Cheers,

Eric
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Old 6th March 2003, 02:48 PM   #6
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Hi Eric

I didn't play around with the HP pole frequency. What I was fiddling around with was the lowpass cutoff frequency.

Furthermore I said that it worked with a second order LOWpass as well (instead of a 3rd order one) not a second order highpass nor any kind of 4th order filter.

I would try the second first order highpass pole at 80 Hz which could improve distortion figures - but don't be disappointed if it doesn't work (at 144 Hz it would already show a phaseshift of 30 degrees).

Regards

Charles
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Old 7th March 2003, 09:12 AM   #7
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Sub is still WIP, but connected satellites to my amp yesterday. Sound was somewhat distorted at medium volume. Adding two 470 F in series, i.e. a first order electrical XO at 112 Hz, solved that problem. I can listen pretty loudly, clarity and imaging is amazing, and there are surprising amounts of bass. Only when things get very dynamic, i.e. on Strange little girls by Tori Amos do these things sound challenged at higher volume.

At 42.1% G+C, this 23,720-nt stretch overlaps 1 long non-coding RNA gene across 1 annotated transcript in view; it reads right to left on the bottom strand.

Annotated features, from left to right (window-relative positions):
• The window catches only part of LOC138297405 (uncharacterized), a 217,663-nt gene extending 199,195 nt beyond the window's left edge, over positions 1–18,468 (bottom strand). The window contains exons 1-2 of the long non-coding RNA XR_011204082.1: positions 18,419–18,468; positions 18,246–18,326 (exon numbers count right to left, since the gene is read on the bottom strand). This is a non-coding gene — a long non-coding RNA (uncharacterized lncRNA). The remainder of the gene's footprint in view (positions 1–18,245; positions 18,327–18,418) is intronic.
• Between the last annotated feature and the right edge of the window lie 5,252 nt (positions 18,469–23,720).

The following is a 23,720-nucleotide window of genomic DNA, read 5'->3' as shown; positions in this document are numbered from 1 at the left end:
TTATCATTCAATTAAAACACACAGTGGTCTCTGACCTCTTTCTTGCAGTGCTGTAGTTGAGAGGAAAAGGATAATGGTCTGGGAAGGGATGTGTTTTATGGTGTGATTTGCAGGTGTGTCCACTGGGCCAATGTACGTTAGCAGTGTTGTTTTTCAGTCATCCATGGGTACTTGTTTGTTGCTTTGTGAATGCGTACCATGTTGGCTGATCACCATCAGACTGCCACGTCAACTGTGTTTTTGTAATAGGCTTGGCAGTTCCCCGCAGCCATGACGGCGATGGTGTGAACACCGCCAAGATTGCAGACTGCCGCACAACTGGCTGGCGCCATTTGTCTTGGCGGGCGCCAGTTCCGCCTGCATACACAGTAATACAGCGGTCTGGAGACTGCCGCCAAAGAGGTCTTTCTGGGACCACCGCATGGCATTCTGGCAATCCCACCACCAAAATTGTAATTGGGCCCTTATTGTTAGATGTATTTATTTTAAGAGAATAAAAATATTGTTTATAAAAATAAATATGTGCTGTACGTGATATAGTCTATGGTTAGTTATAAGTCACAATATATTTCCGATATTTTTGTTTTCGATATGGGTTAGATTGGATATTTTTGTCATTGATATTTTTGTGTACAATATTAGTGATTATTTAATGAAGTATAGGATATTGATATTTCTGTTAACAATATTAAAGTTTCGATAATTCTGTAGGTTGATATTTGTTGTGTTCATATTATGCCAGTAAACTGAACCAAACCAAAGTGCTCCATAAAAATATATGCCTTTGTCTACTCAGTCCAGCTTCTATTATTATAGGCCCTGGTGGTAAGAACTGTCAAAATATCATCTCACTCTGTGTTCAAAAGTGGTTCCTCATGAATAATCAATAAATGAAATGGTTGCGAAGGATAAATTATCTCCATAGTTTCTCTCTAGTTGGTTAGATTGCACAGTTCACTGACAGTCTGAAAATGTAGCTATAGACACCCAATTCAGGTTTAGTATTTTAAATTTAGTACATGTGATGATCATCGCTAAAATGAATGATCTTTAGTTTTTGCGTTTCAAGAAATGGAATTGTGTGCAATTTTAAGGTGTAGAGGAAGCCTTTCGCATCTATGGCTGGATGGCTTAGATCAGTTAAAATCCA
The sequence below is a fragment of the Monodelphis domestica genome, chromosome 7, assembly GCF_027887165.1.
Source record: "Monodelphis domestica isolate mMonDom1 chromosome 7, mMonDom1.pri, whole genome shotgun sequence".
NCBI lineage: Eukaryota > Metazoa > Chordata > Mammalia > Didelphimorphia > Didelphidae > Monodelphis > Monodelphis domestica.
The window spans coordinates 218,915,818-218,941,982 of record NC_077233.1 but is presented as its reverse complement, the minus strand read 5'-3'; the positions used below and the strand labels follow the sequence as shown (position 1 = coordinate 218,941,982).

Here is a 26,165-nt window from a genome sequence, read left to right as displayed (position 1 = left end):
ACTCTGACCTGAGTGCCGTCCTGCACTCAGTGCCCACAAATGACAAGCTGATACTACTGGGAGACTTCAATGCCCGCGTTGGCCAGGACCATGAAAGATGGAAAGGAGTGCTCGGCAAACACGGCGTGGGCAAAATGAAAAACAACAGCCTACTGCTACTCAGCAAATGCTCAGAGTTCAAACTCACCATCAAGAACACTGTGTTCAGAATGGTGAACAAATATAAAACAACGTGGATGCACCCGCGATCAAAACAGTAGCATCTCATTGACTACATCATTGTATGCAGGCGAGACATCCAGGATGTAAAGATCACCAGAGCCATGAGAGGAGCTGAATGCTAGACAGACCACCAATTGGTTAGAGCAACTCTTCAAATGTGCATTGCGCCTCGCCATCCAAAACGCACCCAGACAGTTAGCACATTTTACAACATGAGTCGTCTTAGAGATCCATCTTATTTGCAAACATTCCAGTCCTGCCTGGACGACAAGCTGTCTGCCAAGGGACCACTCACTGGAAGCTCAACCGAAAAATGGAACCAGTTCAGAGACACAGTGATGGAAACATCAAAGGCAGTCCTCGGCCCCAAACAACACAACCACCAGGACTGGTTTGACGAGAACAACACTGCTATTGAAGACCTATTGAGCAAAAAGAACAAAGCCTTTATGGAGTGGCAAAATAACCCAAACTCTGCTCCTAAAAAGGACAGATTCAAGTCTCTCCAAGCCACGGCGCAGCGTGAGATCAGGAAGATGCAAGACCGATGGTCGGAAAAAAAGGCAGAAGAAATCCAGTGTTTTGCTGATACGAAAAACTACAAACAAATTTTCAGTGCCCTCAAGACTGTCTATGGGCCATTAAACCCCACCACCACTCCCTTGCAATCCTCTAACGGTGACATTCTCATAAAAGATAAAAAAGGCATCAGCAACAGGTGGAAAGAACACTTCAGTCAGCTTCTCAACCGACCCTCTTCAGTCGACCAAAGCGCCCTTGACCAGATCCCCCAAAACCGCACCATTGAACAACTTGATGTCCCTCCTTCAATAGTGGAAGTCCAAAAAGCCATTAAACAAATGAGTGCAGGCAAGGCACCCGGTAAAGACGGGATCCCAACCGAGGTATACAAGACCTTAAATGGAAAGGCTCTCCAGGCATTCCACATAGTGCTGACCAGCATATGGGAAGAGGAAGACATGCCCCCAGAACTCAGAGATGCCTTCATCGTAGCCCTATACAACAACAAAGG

I think I will try a first order active filter at 180-200 Hz, maybe supplemented by anther rolloff at 50-80 Hz which I can conveniently implement by using a smaller cap in the feedback network of the LM4766.

Never thought these simple things can sound so nice. For a small room, they are definitely enough.
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Old 4th June 2003, 09:36 AM   #8
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Project has been dormant for a while, but now I have finally gotten my new soundcard to like me.

F_b of the finished speakers is 155 Hz, Q_t is 0.972. I would like to fiddle a while to simulate the combined response of simulated/measured response and an extra active filter, but maybe there are rules of thumb?